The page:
An important thing to realize is that the figures on the previous two slide are updated in
near-realtime; they are not figures that are produced months to years after the data have been
processed. This means that the first Kelvin wave was noticed by scientists connected with the
TOPEX/Poseidon project and the TOGA/TAO project in early February 1997. Because the Kelvin wave was
large, it was expected that there would be a moderate El Niño warming either in the late spring or
early summer, although at that time, no one expected that it would surpass the event of 1982-83. Thus, these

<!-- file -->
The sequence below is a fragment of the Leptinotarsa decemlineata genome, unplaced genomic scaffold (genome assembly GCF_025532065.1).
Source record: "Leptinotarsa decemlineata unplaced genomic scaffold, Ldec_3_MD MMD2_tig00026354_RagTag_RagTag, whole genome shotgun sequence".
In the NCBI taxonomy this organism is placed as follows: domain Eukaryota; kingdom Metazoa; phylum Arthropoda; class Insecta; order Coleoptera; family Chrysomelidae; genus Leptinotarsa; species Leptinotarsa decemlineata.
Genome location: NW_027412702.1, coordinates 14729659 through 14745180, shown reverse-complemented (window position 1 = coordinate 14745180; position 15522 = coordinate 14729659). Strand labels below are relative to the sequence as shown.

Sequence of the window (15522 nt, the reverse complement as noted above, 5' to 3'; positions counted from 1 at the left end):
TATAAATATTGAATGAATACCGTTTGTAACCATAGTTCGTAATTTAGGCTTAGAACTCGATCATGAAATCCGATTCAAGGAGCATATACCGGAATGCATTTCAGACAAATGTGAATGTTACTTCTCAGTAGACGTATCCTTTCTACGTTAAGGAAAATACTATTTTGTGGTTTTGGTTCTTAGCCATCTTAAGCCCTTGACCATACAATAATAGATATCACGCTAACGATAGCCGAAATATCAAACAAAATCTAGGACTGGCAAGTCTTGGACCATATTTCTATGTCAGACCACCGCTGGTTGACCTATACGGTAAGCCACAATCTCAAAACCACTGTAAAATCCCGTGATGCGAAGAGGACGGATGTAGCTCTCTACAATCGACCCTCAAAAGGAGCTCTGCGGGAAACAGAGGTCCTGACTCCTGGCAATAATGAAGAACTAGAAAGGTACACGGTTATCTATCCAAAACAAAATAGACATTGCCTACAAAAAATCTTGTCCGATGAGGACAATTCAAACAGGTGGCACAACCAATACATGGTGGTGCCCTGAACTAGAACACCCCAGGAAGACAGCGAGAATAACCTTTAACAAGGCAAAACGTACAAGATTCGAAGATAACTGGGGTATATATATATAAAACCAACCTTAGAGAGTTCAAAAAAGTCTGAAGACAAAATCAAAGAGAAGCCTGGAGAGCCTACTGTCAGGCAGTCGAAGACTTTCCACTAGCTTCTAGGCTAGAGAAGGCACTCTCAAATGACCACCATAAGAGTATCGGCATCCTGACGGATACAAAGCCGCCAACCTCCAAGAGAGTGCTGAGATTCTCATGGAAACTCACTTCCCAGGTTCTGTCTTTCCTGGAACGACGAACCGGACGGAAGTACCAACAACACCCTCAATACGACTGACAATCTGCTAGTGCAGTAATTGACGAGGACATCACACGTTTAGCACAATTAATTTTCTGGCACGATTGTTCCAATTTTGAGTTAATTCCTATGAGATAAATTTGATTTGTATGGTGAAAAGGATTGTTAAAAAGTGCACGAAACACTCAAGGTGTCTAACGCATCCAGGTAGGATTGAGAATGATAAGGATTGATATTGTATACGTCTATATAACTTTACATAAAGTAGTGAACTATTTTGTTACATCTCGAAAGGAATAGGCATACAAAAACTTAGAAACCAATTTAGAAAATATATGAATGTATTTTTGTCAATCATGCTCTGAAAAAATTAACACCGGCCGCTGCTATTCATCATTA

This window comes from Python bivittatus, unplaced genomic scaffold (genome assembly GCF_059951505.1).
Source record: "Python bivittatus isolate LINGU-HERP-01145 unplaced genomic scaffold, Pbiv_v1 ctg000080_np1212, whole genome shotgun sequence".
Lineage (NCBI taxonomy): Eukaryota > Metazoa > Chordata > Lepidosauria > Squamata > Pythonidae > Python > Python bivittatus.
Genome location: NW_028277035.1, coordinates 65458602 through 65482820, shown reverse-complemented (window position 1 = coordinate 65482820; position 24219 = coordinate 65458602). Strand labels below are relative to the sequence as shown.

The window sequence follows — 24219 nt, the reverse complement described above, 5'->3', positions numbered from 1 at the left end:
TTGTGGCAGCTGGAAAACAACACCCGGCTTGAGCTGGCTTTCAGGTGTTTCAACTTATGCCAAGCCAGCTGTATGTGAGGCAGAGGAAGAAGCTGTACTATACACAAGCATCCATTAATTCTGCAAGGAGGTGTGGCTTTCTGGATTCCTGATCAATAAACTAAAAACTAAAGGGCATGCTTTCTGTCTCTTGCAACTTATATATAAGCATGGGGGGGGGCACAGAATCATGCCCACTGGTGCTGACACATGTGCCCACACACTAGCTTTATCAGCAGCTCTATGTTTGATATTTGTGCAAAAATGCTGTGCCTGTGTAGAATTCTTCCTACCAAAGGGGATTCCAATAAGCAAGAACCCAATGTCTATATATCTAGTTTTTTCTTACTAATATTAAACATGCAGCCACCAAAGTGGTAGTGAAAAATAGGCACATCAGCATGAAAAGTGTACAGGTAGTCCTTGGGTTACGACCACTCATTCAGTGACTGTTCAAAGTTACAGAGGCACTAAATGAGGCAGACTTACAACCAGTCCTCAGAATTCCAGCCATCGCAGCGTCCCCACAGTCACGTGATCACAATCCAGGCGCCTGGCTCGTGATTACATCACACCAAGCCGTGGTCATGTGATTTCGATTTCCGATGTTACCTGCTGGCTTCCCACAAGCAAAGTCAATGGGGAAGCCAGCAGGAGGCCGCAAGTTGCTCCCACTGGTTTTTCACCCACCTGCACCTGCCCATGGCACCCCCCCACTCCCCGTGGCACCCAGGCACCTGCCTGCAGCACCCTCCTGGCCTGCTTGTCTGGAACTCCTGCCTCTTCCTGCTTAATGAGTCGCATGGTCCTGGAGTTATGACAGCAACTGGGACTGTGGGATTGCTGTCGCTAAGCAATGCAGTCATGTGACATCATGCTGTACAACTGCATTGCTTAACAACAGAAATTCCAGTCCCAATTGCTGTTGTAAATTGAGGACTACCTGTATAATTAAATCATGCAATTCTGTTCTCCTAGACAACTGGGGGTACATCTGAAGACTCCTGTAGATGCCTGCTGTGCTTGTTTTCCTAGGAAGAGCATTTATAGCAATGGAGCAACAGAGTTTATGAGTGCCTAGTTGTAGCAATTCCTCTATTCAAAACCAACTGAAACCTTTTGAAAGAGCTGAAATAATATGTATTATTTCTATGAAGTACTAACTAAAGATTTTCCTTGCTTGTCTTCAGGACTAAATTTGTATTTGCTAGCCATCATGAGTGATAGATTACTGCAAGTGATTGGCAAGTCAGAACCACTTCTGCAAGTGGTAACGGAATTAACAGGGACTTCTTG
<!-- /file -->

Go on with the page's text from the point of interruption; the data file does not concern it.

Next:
scientists were not surprised when an official NOAA El Niño advisory was issued in April.
The plots from the previous slides are still updated on a regular basis and are available over the World Wide Web.
The TOGA-TAO data can be accessed from the NOAA Pacific Marine Environmental Laboratory:
The TOPEX/Poseidon data can be accessed from the University of Texas, Center for Space Research:
Slide 15 of 27